Paul’s “big hairy audacious goal” for believers

We really want to believe Christianity is about “go big or go home.” We really do. We say it “isn’t about the numbers”… but it’s exactly about the numbers. In church circles we figure out other ways to say, “How many ya runnin’?” without saying exactly that, but still shaming pastors who aren’t in that “big gun” territory.

So, we talk about Big Hairy Audacious Goals… and it’s always about numbers.

We talk about dreaming big… and it’s always about numbers.

Paul has the Thessalonians “dream big.” He tells them to “set goals.” Here it is:

11 and to make it your ambition to lead a quiet life: You should mind your own business and work with your hands, just as we told you, 12 so that your daily life may win the respect of outsiders and so that you will not be dependent on anybody. (1 Thess. 4:11-12)

Well, that won’t preach!

No wonder we like “big hairy audacious goals” that can be measured… in numbers…

How do you measure influence? How do you measure that other BHAG goal Paul had of knowing Christ?

Get real. Those can’t but quantified on annual reports.

I can’t quantify on my annual church report the couple who is raising wonderful kids to know Christ. I can’t quantify the impact of a family that hosts international students every year in their home, quietly influencing them with Kingdom values.

There is no BHAG quantifier that measures a developmentally disabled adult who was scared to death to be in community with a church because of past issues and is now someone who feels like they are “home.”

A few weeks ago we said our farewells to a lady who worked quietly in our church. Her last few years were spent volunteering in our office making phone calls to people who never knew her by sight (because she couldn’t make it on Sunday morning so I could count her for my BHAG quantifying annual report) but they knew her voice. There is no quantifying the multiplying effect she had in lifting up others with kind words, keeping them in prayer, and helping people who didn’t like each other learn to get along.

But she lived out what Paul was saying and at her memorial outsiders as well as “insiders” boasted of her quiet life lived to the glory of God.

REMEMBER: You may not be called to go win China. You may just need to live in holiness before God so the neighbor next door sees some powerful reality of Christ he wouldn’t see any other way.

Go live boldly.

Talk about big hairy audacious goals!

Latch on to these words of hope

23 May the God of peace himself sanctify you entirely; and may your spirit and soul and body be kept sound and blameless at the coming of our Lord Jesus Christ. 24 The one who calls you is faithful, and he will do this. (1 Thess. 5:23-24, NRSV)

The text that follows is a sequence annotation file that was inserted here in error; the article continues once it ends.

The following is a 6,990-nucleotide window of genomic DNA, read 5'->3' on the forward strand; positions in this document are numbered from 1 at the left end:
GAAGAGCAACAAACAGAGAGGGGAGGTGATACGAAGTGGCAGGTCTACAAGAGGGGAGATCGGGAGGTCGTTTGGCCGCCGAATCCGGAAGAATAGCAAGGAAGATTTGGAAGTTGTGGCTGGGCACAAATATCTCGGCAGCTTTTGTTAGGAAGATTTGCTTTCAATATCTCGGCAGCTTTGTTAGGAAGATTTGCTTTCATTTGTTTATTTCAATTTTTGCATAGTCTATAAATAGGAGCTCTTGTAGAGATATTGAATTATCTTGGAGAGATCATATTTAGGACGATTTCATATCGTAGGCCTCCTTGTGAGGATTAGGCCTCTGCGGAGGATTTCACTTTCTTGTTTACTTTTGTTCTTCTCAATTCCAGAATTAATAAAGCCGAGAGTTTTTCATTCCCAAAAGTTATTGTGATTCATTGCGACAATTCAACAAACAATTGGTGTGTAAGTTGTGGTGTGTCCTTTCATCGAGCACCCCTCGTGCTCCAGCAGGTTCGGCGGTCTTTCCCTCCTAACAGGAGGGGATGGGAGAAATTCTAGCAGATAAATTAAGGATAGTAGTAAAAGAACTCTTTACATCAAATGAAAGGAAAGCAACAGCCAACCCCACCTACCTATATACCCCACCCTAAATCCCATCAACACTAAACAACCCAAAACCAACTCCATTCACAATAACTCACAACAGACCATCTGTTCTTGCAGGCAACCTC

The work God has started in you will be complete. He alone is the One who sanctifies you entirely.

And he is able.

We serve the One who is faithful.

God’s Best is Not Always What We Have in Mind

3 It is God’s will that you should be sanctified: that you should avoid sexual immorality; 4 that each of you should learn to control your own body in a way that is holy and honorable, 5 not in passionate lust like the pagans, who do not know God; 6 and that in this matter no one should wrong or take advantage of a brother or sister. The Lord will punish all those who commit such sins, as we told you and warned you before. 7 For God did not call us to be impure, but to live a holy life. 8 Therefore, anyone who rejects this instruction does not reject a human being but God, the very God who gives you his Holy Spirit. (1 Thess. 4:3-8, NIV)

The biggest issue in discipleship is moving away from what we think God prohibits to understanding that what God wants is our best. That means we may not get all of what we “wanted” from our old life, or what our culture may be offering up. God doesn’t have our misery in mind. He has our best in mind.

But we battle. And it’s not just cultural norms or what we perceive to be “legalism” within the church. Sometimes we forget we really do battle against principalities and powers.

As I study and pray, what I find is it’s not “cultural wars” we battle. There are strongholds within every culture and those strongholds guard the territory, so to speak. There are a few beasts who jealously guard our culture and make sure we stay in bondage.

One is consumerism/materialism. The other is sex. (Of course, we could talk about more.)